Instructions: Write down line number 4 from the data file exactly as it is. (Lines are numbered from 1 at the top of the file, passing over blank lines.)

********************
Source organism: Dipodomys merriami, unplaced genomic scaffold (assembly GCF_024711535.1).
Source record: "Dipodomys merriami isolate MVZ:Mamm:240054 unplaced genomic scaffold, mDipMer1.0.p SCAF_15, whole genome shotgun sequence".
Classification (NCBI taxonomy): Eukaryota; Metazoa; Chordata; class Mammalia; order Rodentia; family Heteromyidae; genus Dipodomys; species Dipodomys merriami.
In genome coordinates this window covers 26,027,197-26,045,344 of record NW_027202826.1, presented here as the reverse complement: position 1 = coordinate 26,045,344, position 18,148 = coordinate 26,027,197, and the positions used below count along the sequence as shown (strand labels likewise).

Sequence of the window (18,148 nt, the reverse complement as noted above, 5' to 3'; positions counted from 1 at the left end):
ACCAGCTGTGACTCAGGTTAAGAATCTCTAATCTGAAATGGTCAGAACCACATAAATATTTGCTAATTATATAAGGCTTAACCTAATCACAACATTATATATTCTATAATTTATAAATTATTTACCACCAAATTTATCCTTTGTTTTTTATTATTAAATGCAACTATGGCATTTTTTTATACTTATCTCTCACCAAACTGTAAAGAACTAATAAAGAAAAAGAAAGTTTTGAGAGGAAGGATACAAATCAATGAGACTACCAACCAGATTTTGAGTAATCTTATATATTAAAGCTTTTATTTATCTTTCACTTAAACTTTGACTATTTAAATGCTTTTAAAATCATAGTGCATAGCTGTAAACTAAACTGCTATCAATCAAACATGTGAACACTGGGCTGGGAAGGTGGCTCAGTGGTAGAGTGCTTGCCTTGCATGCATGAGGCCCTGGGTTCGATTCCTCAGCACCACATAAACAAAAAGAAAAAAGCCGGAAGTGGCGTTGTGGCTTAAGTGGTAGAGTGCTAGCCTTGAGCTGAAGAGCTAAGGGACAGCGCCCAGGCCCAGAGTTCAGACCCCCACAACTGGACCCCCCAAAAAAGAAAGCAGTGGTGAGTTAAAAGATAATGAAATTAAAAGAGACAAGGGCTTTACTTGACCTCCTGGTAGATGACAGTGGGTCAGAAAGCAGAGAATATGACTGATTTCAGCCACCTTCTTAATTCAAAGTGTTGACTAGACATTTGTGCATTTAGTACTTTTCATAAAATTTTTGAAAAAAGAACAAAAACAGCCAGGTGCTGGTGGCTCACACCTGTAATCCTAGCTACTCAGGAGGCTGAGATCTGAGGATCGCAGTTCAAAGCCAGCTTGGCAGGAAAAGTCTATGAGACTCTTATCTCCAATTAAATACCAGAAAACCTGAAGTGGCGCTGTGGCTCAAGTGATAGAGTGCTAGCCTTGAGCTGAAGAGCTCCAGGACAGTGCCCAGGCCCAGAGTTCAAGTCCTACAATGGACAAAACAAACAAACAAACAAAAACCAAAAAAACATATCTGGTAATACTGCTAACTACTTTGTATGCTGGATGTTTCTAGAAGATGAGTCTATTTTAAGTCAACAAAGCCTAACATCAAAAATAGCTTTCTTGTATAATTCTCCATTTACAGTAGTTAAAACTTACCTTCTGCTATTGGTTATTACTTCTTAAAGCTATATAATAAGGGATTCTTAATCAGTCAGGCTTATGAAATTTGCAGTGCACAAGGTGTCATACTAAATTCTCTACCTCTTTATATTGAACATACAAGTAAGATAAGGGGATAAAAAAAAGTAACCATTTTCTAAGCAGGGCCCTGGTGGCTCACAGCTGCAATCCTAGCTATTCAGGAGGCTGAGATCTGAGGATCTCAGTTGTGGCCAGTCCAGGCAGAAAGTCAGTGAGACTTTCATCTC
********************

In genome coordinates this window covers 26,027,197-26,045,344 of record NW_027202826.1, presented here as the reverse complement: position 1 = coordinate 26,045,344, position 18,148 = coordinate 26,027,197, and the positions used below count along the sequence as shown (strand labels likewise).